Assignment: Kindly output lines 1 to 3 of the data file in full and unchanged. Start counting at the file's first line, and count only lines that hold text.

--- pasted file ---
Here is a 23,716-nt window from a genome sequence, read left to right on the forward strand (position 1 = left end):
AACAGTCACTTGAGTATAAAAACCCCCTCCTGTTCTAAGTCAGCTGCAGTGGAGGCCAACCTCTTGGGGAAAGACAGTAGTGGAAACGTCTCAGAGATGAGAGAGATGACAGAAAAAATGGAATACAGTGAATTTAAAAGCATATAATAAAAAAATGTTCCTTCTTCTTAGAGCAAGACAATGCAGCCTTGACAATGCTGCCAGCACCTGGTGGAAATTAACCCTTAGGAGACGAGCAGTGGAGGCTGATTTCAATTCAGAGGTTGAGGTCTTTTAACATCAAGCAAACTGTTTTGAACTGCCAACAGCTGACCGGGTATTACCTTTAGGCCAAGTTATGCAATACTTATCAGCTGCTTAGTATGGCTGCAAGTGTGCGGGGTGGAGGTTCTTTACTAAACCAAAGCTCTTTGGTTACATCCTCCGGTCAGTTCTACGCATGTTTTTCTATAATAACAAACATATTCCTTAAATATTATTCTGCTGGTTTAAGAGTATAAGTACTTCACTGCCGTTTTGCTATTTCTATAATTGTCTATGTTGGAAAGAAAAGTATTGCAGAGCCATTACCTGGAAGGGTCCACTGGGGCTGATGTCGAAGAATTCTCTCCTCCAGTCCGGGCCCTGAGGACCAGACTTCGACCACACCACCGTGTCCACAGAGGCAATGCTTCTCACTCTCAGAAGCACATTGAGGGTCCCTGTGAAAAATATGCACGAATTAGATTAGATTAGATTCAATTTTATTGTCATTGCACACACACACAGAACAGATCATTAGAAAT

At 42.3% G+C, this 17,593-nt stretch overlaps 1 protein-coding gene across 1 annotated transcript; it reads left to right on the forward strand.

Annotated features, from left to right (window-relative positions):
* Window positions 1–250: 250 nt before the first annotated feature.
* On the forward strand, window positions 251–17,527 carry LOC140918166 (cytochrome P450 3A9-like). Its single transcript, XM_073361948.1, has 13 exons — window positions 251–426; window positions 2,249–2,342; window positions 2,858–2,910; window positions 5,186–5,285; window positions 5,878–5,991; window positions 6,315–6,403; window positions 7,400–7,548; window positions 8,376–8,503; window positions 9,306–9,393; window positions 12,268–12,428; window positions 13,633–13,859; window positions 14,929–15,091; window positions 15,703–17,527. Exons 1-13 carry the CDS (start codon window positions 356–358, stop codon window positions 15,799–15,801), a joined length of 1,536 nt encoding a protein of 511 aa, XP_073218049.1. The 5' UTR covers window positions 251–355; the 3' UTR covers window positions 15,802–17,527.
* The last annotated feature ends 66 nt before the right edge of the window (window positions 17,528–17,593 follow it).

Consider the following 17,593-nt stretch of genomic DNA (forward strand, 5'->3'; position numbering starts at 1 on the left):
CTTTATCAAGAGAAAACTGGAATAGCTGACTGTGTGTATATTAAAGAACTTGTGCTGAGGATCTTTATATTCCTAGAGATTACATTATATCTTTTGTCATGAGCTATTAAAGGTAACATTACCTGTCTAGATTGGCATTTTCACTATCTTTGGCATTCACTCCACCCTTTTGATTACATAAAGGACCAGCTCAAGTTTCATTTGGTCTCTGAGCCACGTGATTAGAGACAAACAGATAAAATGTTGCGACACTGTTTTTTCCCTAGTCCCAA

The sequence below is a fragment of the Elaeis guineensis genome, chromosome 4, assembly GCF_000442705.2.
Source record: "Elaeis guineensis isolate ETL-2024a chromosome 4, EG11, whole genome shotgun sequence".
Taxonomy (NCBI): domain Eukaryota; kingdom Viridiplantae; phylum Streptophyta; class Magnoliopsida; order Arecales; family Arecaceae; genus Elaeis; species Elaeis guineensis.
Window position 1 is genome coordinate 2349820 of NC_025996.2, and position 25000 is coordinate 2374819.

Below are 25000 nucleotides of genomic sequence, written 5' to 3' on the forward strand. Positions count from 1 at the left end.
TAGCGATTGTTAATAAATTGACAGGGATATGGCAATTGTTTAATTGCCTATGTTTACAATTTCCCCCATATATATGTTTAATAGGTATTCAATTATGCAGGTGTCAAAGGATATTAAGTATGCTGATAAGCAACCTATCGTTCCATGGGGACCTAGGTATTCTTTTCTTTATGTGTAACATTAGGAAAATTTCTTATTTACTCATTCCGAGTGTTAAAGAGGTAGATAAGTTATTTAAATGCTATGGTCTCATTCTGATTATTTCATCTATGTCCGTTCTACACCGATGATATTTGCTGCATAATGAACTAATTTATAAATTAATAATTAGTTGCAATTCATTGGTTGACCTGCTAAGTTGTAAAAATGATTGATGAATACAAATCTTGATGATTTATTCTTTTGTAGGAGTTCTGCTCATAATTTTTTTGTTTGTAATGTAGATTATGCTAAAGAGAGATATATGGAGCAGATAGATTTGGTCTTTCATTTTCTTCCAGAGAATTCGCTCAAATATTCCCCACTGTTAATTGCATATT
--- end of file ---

Here is a 23,716-nt window from a genome sequence, read left to right on the forward strand (position 1 = left end):
AACAGTCACTTGAGTATAAAAACCCCCTCCTGTTCTAAGTCAGCTGCAGTGGAGGCCAACCTCTTGGGGAAAGACAGTAGTGGAAACGTCTCAGAGATGAGAGAGATGACAGAAAAAATGGAATACAGTGAATTTAAAAGCATATAATAAAAAAATGTTCCTTCTTCTTAGAGCAAGACAATGCAGCCTTGACAATGCTGCCAGCACCTGGTGGAAATTAACCCTTAGGAGACGAGCAGTGGAGGCTGATTTCAATTCAGAGGTTGAGGTCTTTTAACATCAAGCAAACTGTTTTGAACTGCCAACAGCTGACCGGGTATTACCTTTAGGCCAAGTTATGCAATACTTATCAGCTGCTTAGTATGGCTGCAAGTGTGCGGGGTGGAGGTTCTTTACTAAACCAAAGCTCTTTGGTTACATCCTCCGGTCAGTTCTACGCATGTTTTTCTATAATAACAAACATATTCCTTAAATATTATTCTGCTGGTTTAAGAGTATAAGTACTTCACTGCCGTTTTGCTATTTCTATAATTGTCTATGTTGGAAAGAAAAGTATTGCAGAGCCATTACCTGGAAGGGTCCACTGGGGCTGATGTCGAAGAATTCTCTCCTCCAGTCCGGGCCCTGAGGACCAGACTTCGACCACACCACCGTGTCCACAGAGGCAATGCTTCTCACTCTCAGAAGCACATTGAGGGTCCCTGTGAAAAATATGCACGAATTAGATTAGATTAGATTCAATTTTATTGTCATTGCACACACACACAGAACAGATCATTAGAAAT

At 42.3% G+C, this 17,593-nt stretch overlaps 1 protein-coding gene across 1 annotated transcript; it reads left to right on the forward strand.